Third. An inflammation of the skin of the head and face may take place, with the formation of a large number of small, shallow abscesses. In this way the lips may become so swollen as to be as hard as a board, and the nostrils so closed as to make breathing difficult.
Fourth. Strangles may be complicated with pyaemia. (See article on pyaemia.) It then is called bastard strangles. The pyaemia is generally of the more chronic form, the animal grows thinner and thinner and becomes much "tucked up" in the belly. Abscesses continue to form inside and, more rarely, upon the outside surface of the body.
Fifth. The malady may assume a chronic form; the nasal discharges continue, much flesh is lost, and symptoms of chronic indigestion follow.
Death, when it takes place, as it is apt to do to a considerable extent in some of the complicated cases, is usually caused by general blood poisoning. It may happen from Suffocation, rarely.
Treatment. The animal should at once be placed, as far as possible, into a clean, exceedingly well ventilated stable, but free from drafts of air; and given good sound nourishing food; hay, freshly cut grass, and at least six quarts of the best oats per day; if he will eat nine quarts, with relish, so much the better, as the disorder is very debilitating and strength is kept up more naturally and fully in this way than by any other and more artificial means.
Internal medication is not particularly useful, as the fever will disappear of itself as soon as the abscess is opened, and nothing will be gained by trying to " cut it short." The animal will be a little more comfortable, however, if he is allowed to drink water in which powdered saltpeter has been dissolved. The saltpeter may be used up to one ounce a day, and eight or ten swallows of the water given every thirty to sixty minutes.
The greatest endeavor of treatment should be directed to bringing the swelling forward to the formation of the abscess. Usually there is nothing better for this than the careful and persistent application of hot poultices to the parts; the poultice may be made of flaxseed meal, or, just as well and at much less cost, " oil meal," which is obtainable from any grain dealer. This should be mixed with boiling water and made as soft as it can be to stay in place; it may then be spread upon any strong cotton cloth, and when cool enough put over the swelling and held in place by a homemade hood, which will come nearly down to the nose and be tied closely under the jaws; if holes are cut, at where the ears come, the poultice will not shift so easily. A new hot poultice should be put on three times daily, remembering that the sooner the abscess can be brought to a " head " the quicker the case will get well and the less danger there will be of any complication. If the swelling is slow in coming to the desired point, it may generally be hastened by rubbing onto it a very little plain blistering ointment; as, powdered Spanish fly one dram, to lard one half ounce, mixed thoroughly together and used once as directed. As soon as the abscess softens at any point it should be carefully opened with a clean, sharp pointed knife, little by little, until the pus begins to flow, when the wound may be carefully made a little larger. After it has been opened and thoroughly emptied by gentle pressure, it may be washed with warm water and the poultice again put on twice a day for one, two, or three days, until the pus is all discharged, when it may be taken off and the parts washed clean once daily with a mixture of one part of lysol to fifty parts of cold water; or a solution of carbolic acid of the same strength may be used instead of the lysol. In cleansing the part it will be best to use a sufficiently large piece of absorbent cotton, which can be immediately burned when it is finished with, a new piece being taken each time.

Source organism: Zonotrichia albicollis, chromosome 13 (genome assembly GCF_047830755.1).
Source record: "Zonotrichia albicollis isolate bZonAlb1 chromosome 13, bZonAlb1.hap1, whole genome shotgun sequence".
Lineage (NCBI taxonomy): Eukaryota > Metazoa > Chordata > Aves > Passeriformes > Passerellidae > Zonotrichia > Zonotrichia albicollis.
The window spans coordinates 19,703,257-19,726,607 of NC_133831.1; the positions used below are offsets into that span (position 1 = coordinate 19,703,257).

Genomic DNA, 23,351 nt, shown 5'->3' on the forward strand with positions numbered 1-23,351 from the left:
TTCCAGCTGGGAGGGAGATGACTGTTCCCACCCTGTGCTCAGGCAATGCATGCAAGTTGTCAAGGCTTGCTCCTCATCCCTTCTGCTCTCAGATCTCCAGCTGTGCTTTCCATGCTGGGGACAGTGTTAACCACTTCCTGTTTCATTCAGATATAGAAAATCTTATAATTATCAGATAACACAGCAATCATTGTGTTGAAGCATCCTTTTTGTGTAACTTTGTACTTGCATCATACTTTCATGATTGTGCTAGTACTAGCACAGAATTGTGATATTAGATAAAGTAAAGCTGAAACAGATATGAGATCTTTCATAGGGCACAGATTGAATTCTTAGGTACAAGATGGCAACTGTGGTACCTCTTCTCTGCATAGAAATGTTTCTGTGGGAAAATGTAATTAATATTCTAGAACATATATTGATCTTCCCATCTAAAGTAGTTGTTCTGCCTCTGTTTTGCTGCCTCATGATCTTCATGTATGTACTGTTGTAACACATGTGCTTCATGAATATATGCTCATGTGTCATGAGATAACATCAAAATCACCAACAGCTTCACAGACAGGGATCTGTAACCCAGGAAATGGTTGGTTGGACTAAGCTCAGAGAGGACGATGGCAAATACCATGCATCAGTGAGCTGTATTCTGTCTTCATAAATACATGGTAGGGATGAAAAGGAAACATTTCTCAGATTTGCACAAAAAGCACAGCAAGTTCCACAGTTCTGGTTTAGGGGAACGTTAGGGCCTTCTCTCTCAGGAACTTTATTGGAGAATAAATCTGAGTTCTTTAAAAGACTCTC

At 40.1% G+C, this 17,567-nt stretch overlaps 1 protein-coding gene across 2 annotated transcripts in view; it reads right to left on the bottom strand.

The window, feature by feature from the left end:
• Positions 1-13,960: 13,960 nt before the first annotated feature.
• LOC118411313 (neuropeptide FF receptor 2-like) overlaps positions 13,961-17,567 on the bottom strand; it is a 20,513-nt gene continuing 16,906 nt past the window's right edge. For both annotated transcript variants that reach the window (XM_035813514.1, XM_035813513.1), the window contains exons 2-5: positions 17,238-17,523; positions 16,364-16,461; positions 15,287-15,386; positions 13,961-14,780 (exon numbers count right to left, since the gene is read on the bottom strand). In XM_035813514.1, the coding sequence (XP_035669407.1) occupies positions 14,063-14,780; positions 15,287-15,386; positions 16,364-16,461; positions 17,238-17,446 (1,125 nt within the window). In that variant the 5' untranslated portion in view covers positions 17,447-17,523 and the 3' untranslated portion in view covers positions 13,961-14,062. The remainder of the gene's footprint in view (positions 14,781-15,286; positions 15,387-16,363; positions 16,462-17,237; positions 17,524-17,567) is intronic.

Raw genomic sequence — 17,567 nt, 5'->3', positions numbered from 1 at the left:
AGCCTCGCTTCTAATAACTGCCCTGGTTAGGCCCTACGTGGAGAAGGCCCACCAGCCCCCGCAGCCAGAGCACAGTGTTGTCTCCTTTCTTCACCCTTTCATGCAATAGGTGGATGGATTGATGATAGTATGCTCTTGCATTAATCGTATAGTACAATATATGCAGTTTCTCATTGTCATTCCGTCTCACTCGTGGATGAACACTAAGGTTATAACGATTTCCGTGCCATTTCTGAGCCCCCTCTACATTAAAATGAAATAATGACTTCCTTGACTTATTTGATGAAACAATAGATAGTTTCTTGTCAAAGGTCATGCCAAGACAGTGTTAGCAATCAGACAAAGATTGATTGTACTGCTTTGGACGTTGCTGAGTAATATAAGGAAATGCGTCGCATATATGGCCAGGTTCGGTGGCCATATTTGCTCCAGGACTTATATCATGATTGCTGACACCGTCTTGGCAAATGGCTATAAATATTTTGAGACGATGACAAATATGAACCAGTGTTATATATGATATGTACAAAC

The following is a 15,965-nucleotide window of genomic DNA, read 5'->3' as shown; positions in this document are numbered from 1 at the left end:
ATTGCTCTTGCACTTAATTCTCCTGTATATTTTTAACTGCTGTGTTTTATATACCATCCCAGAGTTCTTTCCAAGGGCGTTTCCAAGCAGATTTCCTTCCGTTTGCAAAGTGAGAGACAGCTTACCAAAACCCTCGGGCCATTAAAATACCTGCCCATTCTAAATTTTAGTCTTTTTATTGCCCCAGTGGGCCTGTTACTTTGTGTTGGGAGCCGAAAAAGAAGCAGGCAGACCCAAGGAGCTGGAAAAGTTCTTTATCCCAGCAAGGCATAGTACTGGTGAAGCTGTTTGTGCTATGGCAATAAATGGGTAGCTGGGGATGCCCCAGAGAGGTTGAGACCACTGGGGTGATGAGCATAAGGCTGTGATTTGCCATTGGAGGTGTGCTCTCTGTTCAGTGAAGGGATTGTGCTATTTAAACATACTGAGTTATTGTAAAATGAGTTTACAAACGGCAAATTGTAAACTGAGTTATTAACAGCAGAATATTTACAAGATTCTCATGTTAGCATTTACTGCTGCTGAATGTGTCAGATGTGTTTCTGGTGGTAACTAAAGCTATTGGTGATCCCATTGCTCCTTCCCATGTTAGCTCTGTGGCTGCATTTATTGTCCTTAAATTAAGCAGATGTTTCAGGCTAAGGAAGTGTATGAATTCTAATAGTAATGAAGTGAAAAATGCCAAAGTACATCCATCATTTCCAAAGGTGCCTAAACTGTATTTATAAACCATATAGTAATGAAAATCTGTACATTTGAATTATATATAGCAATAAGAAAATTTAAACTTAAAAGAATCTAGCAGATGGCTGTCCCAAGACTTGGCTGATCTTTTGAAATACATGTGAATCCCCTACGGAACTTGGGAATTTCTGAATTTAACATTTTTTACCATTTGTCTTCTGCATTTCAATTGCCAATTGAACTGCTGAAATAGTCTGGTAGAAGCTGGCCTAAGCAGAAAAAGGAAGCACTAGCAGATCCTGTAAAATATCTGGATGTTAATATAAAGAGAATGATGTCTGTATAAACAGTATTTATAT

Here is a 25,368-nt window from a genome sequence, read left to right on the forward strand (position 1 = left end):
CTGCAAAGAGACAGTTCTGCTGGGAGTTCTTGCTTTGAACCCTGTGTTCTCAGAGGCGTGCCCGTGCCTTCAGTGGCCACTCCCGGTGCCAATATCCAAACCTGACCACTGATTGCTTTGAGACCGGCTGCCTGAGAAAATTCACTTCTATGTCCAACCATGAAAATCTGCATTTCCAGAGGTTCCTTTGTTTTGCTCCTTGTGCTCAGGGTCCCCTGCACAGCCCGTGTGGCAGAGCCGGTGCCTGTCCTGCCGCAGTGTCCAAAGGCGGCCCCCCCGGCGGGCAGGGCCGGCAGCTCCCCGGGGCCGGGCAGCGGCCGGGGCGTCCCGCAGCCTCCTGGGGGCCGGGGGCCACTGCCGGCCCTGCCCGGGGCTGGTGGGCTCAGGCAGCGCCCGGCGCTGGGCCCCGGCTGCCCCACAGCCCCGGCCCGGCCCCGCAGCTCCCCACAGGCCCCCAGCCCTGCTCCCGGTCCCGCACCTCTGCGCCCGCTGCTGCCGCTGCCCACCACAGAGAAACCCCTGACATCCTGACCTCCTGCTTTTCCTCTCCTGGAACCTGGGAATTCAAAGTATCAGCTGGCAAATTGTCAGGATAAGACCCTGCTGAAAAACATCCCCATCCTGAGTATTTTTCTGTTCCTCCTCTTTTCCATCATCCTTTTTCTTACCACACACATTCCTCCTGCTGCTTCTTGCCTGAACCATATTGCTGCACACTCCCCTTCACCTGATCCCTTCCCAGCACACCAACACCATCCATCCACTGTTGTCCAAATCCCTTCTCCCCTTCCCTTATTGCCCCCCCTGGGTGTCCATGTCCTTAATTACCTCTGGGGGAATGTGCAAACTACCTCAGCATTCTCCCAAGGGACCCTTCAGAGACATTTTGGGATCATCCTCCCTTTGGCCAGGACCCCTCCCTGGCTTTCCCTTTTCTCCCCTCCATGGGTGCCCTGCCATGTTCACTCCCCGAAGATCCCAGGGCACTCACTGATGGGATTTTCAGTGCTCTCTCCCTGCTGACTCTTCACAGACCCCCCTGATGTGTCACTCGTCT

Complications must receive the treatment given to similar troubles, as they appear. The extended abscess, under the ears and back of the jaws, should be taken care of as described above.
Strangles in Dogs is said to have been noticed. The symptoms will consist of a discharge from the nose, a swelling of the lips and head, due to the formation of small abscesses, which may lead to pyaemia.
Treatment will consist in bathing the swollen parts with quite warm water for ten or fifteen minutes at a time, three or four times a day, to hurry the softening process as much as possible, opening the abscesses as soon as they are ready and keeping the parts clean with the lysol solution. The food should be good, given in small quantities three times a day instead of once, and consist largely of milk and finely chopped raw, lean, beef with some stale bread crumbled into the milk and fed when the bread has softened. In addition a pin of citrate of iron and quinine, two grains each for large dogs, half the size for small ones, should be given two or three times a day. If constipation is persistently present, give a medium sized dog, at one dose, one half ounce each of castor and sweet oil, varying the quantity up or down in proportion to the size of the animal and the degree of constipation present.
There is no connection between strangles in horses and the so named disease of dogs.